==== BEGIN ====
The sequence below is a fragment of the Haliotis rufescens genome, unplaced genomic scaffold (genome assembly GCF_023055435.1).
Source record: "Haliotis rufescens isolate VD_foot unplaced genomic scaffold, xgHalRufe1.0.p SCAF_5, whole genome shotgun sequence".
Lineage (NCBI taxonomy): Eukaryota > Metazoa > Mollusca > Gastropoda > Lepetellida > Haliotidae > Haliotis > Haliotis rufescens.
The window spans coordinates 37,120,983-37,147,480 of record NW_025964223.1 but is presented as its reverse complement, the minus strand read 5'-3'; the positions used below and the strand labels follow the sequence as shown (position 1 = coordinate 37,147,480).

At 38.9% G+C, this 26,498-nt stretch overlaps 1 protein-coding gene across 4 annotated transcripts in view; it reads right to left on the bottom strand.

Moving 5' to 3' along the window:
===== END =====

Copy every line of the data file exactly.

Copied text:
The sequence below is a fragment of the Haliotis rufescens genome, unplaced genomic scaffold (genome assembly GCF_023055435.1).
Source record: "Haliotis rufescens isolate VD_foot unplaced genomic scaffold, xgHalRufe1.0.p SCAF_5, whole genome shotgun sequence".
Lineage (NCBI taxonomy): Eukaryota > Metazoa > Mollusca > Gastropoda > Lepetellida > Haliotidae > Haliotis > Haliotis rufescens.
The window spans coordinates 37,120,983-37,147,480 of record NW_025964223.1 but is presented as its reverse complement, the minus strand read 5'-3'; the positions used below and the strand labels follow the sequence as shown (position 1 = coordinate 37,147,480).

At 38.9% G+C, this 26,498-nt stretch overlaps 1 protein-coding gene across 4 annotated transcripts in view; it reads right to left on the bottom strand.

Moving 5' to 3' along the window: